Japanese producer Soichi Terada started making waves in 1989, producing pop singer Nami Shimada’s now-classic ‘Sun Shower’. His Far East Recordings label, meanwhile, launched with Shinichiro Yokota, put out a huge body of work during the ’90s and ’00s, highlighting a magical, musical touch, mostly for house, but also everything from downtempo to jungle.
Having settled into a niche making ecstatically-hyped computer game soundtracks, releasing two albums of tracks originally made for the Ape Escape series, he might still be doing this were it not for Rush Hour’s 2015 ‘Sounds From The Far East’ — a Hunee-curated compilation shining a light on his rich dance music legacy. Not only did it revive his live career, sending him out on tour to showcase his talents for a new generation of dance music fans, it also laid the ground for ‘Asakusa Light’, his first new album of house productions in 25 years.
Comebacks after this period of time are always a risk. Indeed, the new album title comes from what Terada describes as the illumination he had to search long and hard for, struggling to re-enter the mind and creative process of the person he was almost three decades ago. But recorded on the same analogue gear as when he was at his prolific peak, it’s a near flawless return to what makes his music so potent and appealing.
Lead single ‘Bamboo Fighter’ is the most dancefloor cut, and bears all the classic Terada hallmarks: infectiously bouncy bass, jaunty 8-bit lead and seductively atmospheric pads, swinging drum machine beats accentuated by a layered breakbeat. What sounds like a Shakuhachi flute adds the distinctly Japanese touch that defined Far East Recordings. Deeply soulful and grooving, it takes you straight back to Terada’s universe.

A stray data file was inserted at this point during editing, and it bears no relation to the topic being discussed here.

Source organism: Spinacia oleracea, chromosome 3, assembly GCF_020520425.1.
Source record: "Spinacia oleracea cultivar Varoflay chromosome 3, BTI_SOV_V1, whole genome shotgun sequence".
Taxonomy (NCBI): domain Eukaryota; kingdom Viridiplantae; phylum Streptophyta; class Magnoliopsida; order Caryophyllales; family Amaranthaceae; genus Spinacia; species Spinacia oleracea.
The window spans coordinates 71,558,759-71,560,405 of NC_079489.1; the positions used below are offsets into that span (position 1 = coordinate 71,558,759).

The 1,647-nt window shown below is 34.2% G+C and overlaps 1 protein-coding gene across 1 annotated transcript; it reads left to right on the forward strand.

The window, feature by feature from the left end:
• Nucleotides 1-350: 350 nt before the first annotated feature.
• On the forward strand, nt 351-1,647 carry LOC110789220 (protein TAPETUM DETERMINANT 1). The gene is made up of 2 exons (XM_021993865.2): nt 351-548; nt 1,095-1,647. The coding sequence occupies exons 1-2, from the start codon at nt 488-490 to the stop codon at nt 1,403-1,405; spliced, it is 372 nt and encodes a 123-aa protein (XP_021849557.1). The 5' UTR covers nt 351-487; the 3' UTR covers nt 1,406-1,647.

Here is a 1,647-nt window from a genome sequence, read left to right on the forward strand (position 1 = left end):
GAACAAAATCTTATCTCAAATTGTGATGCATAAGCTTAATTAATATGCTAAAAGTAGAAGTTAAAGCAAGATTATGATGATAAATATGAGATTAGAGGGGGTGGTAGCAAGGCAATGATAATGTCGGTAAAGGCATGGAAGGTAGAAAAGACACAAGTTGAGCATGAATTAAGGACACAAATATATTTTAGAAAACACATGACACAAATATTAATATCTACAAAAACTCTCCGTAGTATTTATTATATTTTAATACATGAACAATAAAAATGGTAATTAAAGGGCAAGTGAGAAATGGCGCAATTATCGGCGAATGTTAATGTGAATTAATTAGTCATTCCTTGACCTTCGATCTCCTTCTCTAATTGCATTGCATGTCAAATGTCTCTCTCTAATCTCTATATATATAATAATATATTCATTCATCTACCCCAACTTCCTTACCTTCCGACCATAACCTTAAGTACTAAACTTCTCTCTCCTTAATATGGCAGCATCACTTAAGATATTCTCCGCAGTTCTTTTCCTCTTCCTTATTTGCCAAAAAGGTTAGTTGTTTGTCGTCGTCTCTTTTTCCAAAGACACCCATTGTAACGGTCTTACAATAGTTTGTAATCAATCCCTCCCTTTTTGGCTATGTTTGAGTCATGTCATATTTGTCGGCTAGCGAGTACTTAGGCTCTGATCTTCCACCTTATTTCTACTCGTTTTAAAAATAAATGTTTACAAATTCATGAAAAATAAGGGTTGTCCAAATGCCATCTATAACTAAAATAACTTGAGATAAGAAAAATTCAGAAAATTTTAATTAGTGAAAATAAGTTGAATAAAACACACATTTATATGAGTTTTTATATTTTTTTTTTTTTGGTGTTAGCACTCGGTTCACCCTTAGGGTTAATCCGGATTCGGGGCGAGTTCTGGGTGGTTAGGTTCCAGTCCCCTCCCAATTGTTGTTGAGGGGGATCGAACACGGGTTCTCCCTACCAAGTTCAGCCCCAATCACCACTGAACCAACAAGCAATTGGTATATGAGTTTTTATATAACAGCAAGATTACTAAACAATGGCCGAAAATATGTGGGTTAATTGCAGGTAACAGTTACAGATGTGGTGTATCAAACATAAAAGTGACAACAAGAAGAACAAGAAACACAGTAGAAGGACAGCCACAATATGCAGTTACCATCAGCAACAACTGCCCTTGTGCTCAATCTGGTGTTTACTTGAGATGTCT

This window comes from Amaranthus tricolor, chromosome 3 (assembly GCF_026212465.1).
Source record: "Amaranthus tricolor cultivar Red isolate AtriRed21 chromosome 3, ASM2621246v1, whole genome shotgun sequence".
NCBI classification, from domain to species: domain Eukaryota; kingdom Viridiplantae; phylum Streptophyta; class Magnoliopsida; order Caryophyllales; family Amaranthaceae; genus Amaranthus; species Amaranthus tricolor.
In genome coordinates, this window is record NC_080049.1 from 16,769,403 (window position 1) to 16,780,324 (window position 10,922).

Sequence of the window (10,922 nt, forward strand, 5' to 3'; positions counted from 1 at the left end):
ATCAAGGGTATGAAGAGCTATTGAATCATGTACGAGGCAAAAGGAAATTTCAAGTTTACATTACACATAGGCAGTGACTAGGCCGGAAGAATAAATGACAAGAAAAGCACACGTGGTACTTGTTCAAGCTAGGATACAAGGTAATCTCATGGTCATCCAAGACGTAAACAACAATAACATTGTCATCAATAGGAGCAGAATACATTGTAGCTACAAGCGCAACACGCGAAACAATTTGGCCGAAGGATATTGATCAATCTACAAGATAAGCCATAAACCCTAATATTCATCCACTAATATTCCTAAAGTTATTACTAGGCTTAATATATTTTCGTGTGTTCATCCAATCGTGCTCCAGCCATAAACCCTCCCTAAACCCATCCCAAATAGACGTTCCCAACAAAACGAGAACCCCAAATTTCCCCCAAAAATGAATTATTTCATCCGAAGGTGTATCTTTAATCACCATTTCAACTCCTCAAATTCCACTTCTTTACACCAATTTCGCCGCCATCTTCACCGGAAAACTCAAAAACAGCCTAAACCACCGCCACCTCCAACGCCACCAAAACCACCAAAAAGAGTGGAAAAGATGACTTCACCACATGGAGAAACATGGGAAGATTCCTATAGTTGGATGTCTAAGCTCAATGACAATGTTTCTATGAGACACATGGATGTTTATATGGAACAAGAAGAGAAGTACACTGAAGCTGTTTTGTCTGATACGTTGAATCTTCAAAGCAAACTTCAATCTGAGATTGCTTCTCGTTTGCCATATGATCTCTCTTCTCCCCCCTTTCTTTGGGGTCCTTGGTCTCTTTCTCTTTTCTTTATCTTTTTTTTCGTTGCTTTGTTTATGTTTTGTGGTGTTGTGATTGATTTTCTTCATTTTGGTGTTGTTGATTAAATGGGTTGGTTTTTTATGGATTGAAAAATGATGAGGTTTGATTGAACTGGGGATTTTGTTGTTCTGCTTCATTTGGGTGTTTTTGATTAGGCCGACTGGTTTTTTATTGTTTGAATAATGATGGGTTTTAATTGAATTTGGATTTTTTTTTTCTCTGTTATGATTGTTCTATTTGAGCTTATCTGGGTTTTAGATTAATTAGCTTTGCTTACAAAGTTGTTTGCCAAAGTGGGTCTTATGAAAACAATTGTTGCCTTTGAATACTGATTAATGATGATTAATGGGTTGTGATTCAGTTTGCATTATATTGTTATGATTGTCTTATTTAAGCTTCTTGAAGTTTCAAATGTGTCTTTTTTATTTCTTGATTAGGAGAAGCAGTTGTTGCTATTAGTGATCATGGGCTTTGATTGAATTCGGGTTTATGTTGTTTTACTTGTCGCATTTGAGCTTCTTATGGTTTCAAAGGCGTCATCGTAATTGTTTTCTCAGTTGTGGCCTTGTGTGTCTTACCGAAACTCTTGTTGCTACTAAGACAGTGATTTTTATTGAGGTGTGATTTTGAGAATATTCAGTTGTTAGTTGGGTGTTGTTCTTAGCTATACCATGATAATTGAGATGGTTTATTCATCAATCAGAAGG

A master of mood-building, you can hear how his talents translated into the world of computer games, and how their influence has perhaps fed back into ‘Asakusa Light’. From the anticipatory tension of beatless opener ‘Silent Chord’, he displays himself as a master of maximum effect from minimal elements; a harmonious kind of machine interplay, without the need for modern production tricks.
’Marimbau’ is distant and dreamy over a broken kick pattern, ‘Soaking Dry’ a nod perhaps to his ability to convey different feelings at once, with disco stabs and a wandering bassline, ultra deep chords and electronic strings. The effect is uplifting, yet also blissfully narcotic. With the kick- drum as its beating heart, house music is designed to move, but Terada moves your feet and stirs your soul. The bassline of ‘Runners’ evokes the movement of its name, but the twinkling melodies above have you floating in sublime suspension.
Rush Hour draws comparisons to other greats of deep house, like Nu Groove’s pioneering Burrell Brothers, the multi-talented Ben Cenac, Larry Heard and Wamdue Kids. While this means house music of the most heavenly, ethereal kind, Terada’s sound is all his own. There is a definite ‘Asakusa Light’ — and on the basis of this, it’s not gone out.